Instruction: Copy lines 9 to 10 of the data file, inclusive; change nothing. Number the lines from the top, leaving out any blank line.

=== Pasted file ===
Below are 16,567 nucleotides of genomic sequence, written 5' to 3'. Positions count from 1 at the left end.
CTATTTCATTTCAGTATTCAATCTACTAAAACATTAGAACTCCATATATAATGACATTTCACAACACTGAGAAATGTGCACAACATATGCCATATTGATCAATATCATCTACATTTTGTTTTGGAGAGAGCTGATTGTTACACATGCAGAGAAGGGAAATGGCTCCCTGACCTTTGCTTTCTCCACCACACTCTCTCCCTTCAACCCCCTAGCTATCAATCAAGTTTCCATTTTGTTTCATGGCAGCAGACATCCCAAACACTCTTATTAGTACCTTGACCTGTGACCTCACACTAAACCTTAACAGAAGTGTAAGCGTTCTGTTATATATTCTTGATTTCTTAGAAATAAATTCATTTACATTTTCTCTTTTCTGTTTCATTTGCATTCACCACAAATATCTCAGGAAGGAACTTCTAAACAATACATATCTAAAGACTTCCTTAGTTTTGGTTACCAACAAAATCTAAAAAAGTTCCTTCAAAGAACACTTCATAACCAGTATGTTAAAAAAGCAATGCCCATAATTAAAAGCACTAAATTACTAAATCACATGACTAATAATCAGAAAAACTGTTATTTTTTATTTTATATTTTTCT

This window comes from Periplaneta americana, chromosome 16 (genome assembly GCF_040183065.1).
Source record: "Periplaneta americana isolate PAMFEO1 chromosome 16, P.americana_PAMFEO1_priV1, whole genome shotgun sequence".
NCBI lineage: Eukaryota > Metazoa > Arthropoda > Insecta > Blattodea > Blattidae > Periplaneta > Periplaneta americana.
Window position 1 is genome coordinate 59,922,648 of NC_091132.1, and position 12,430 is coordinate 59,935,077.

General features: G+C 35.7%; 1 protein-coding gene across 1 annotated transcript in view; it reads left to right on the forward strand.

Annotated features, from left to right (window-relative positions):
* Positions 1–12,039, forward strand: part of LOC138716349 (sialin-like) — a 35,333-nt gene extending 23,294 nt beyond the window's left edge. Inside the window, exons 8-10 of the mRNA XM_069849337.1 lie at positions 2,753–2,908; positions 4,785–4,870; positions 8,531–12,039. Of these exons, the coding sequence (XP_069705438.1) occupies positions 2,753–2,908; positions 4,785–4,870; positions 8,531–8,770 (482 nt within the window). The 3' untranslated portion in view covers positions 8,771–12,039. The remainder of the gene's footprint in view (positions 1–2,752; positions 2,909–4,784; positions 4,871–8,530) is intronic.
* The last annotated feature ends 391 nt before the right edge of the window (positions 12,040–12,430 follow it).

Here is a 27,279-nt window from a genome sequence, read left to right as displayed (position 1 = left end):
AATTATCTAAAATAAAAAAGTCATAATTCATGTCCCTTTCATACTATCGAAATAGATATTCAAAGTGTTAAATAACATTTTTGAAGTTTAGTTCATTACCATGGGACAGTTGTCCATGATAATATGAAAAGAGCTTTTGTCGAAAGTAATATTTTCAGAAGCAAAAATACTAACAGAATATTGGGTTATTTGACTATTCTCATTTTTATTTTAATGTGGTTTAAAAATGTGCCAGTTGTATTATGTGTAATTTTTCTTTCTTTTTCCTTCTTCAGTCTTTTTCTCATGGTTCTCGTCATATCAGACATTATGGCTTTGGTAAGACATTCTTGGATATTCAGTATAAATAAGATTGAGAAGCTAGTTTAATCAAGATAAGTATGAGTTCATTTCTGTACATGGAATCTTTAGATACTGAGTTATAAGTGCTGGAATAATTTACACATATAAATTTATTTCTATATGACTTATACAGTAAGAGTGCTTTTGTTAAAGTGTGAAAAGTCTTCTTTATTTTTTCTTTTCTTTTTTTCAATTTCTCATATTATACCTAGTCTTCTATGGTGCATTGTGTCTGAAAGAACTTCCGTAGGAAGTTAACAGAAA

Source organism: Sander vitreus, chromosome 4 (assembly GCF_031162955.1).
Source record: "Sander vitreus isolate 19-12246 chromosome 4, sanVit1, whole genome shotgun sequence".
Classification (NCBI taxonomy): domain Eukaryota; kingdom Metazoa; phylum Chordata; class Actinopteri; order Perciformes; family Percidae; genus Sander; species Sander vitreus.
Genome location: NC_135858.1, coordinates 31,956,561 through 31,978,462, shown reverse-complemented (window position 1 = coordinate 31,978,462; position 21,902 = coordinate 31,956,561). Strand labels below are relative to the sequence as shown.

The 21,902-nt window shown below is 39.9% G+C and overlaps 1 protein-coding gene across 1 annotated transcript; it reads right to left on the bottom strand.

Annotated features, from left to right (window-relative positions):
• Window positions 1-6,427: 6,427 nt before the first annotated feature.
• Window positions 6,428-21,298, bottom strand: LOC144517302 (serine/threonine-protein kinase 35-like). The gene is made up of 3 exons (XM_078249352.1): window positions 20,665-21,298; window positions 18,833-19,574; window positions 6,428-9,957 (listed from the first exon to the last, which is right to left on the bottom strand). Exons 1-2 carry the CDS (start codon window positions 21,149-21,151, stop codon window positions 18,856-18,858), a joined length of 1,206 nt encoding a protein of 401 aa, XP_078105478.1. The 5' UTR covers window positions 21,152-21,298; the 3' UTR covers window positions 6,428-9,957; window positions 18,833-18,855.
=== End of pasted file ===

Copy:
* Positions 1–12,039, forward strand: part of LOC138716349 (sialin-like) — a 35,333-nt gene extending 23,294 nt beyond the window's left edge. Inside the window, exons 8-10 of the mRNA XM_069849337.1 lie at positions 2,753–2,908; positions 4,785–4,870; positions 8,531–12,039. Of these exons, the coding sequence (XP_069705438.1) occupies positions 2,753–2,908; positions 4,785–4,870; positions 8,531–8,770 (482 nt within the window). The 3' untranslated portion in view covers positions 8,771–12,039. The remainder of the gene's footprint in view (positions 1–2,752; positions 2,909–4,784; positions 4,871–8,530) is intronic.
* The last annotated feature ends 391 nt before the right edge of the window (positions 12,040–12,430 follow it).